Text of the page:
Periodically, we need to step back from our current energy challenges and consider the long-term future of energy. That's particularly true, given the likely duration of the climate challenge that parallels our energy concerns. Should we expect a century of incremental improvements on existing energy systems and technologies, to make them more efficient and reduce their impact on climate change, or do we face the prospect of more radical change? One of the persistent themes of this blog has been the absence of silver bullets. Whether we're talking about truly zero-emission cars, biofuels, or pollution-free energy from nuclear fusion, our options are likely to take longer, cost more, and present more trade-offs than we might wish. And we could be dealing with the consequences of our near-term choices for decades to come.
I believe it matters whether we view today's energy decisions as ad hoc responses to circumstances or as components of a major energy transition. Do we intend to shift away from the fossil fuels that still make up 86% of global primary energy supplies and toward less concentrated forms of renewable energy, or merely from one form of fossil fuel reliance to another: from petroleum-based liquid fuels to fuels derived from natural gas, coal and unconventional hydrocarbons? And if the hydrogen fuel cell is as much of a dead end as its critics suggest, does that mean we will remain wedded to the internal combustion engine for another 100 years?
One reason the answers to these questions matter is infrastructure. It shouldn't take falling bridges to remind us that infrastructure choices have consequences that last for decades. Our highly efficient petroleum product infrastructure, moving fungible products through common-carrier pipelines, makes it harder to distribute alternative transportation fuels at a competitive price. The investment required to build a parallel infrastructure for ethanol, hydrogen, or any other vehicle fuel incompatible with existing pipelines is enormous and will probably only be made once a clearly superior fuel emerges. Alternative fuels might require subsidies for decades, until we reach that point. Conversely, a premature investment in alternative energy infrastructure, such as ethanol pipelines, could result in some very expensive stranded assets later.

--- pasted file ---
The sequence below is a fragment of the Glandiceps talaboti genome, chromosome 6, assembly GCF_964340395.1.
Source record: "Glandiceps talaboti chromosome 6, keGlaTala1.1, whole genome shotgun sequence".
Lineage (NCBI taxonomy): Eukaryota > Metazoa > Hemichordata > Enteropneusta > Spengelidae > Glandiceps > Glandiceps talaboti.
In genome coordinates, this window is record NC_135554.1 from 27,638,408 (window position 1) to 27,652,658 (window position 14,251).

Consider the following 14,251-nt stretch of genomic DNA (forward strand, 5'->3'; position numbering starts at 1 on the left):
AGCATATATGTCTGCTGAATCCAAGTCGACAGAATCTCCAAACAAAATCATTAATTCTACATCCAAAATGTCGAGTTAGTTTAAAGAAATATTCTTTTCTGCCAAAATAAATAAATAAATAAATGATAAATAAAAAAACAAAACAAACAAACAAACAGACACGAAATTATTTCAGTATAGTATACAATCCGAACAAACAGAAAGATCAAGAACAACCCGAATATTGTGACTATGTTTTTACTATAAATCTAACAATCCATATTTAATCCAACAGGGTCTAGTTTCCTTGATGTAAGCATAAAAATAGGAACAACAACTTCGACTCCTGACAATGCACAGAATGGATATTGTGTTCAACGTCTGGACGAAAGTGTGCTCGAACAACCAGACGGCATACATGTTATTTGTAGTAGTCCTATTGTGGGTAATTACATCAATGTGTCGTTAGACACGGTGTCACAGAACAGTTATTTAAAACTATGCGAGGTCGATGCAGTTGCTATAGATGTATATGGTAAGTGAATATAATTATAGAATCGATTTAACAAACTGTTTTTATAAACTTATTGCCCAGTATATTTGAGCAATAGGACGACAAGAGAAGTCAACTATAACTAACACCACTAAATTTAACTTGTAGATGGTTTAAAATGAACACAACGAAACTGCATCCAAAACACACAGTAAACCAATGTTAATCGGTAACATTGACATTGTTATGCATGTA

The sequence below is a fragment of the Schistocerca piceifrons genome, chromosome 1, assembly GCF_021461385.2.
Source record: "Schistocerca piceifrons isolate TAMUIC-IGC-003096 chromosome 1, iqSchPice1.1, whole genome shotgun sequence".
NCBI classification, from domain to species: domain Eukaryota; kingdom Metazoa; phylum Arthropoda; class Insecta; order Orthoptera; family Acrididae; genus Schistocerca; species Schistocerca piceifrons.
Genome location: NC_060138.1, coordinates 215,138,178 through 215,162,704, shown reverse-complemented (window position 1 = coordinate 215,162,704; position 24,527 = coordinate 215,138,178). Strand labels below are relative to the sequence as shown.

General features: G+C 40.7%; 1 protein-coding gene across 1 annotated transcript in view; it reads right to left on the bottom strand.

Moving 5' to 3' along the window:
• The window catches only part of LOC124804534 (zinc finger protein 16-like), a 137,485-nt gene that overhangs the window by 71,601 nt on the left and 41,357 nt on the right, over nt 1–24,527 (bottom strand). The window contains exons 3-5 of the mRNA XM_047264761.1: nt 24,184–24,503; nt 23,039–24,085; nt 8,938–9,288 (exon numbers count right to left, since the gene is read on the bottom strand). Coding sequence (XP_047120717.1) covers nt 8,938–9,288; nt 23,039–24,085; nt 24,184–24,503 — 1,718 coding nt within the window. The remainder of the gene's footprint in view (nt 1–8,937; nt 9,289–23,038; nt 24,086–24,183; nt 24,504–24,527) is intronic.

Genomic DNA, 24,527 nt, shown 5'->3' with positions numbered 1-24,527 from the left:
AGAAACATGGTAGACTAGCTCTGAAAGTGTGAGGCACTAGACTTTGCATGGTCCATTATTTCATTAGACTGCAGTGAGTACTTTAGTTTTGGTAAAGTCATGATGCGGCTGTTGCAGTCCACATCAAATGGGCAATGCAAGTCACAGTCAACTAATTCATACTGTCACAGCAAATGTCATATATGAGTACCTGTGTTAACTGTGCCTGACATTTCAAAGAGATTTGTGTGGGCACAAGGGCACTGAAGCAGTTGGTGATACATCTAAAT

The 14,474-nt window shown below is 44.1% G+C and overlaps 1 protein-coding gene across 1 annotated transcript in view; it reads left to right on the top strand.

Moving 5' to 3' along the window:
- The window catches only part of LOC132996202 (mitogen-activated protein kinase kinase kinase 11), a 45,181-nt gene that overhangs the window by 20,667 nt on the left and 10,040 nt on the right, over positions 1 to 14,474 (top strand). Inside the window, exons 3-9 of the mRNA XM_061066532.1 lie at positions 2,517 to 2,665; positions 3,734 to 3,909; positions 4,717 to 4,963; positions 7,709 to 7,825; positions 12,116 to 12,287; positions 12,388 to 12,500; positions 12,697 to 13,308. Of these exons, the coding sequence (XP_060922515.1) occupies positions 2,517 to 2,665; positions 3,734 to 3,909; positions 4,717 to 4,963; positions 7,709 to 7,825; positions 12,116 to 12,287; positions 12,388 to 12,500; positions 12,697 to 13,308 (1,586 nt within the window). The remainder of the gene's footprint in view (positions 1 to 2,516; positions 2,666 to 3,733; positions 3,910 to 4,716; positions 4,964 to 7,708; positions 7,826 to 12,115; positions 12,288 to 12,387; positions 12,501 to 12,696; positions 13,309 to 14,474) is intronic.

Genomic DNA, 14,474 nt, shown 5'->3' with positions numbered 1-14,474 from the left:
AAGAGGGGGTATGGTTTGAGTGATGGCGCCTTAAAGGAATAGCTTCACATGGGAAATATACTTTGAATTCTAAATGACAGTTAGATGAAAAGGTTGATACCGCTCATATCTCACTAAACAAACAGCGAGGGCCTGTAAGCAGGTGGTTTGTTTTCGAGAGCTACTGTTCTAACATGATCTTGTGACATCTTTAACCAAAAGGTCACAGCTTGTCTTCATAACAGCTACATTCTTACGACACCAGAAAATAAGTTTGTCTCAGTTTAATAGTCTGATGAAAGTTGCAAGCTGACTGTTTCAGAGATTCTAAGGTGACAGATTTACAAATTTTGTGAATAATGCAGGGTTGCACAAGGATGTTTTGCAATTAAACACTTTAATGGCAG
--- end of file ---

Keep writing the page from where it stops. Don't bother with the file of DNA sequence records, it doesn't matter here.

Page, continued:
For all the recent enthusiasm about the potential of carbon sequestration to make our continued use of coal fit into a world being warmed by anthropogenic greenhouse gas emissions, it's hard to see this as a long-term solution, rather than a temporary measure to facilitate our transition to something else. The challenges of retro-fitting sequestration to existing facilities look daunting, and the high energy cost of extracting sequesterable CO2 from a coal power plant effectively shortens the life of our known reserves of coal. Peak Coal is as inevitable as Peak Oil, and carbon sequestration could hasten its arrival by decades.
Will a new, highly-concentrated form of energy emerge in time to provide a viable alternative to a world otherwise forced to rely on widely dispersed, low-intensity renewables--and much higher efficiency? A fascinating article in yesterday's MIT Technology Review newsletter casts serious doubts on the timing of nuclear fusion, including the version based on mining Helium-3 from lunar deposits. Nor is it clear that conventional fission power could expand sufficiently to take up the slack from fossil fuels.
With uncertainties like these, few of our current options look very robust. Despite my hesitation about the rate at which plug-in hybrid cars could enter the vehicle fleet, the PHEV technology looks like an excellent hedge against these big unknowns. It's a shame that ethanol-burning cars have hijacked the "flexible fuel vehicle" designation, because that's the essence of what a PHEV provides: the ultimate flexibility to switch between liquid fuels from oil, synthetic hydrocarbons or biomass, and electricity from any source, using infrastructure that's already largely in place.
No one can predict what the global energy system and primary energy mix of 2100 will look like, and even 2050 appears nearly as uncertain. However, it's not too soon to wonder how our current energy choices will mold and constrain that future, just as the choices for oil and internal combustion engines helped shape the last century.
Energy Outlook will be on vacation until after Labor Day. New postings will resume on September 4.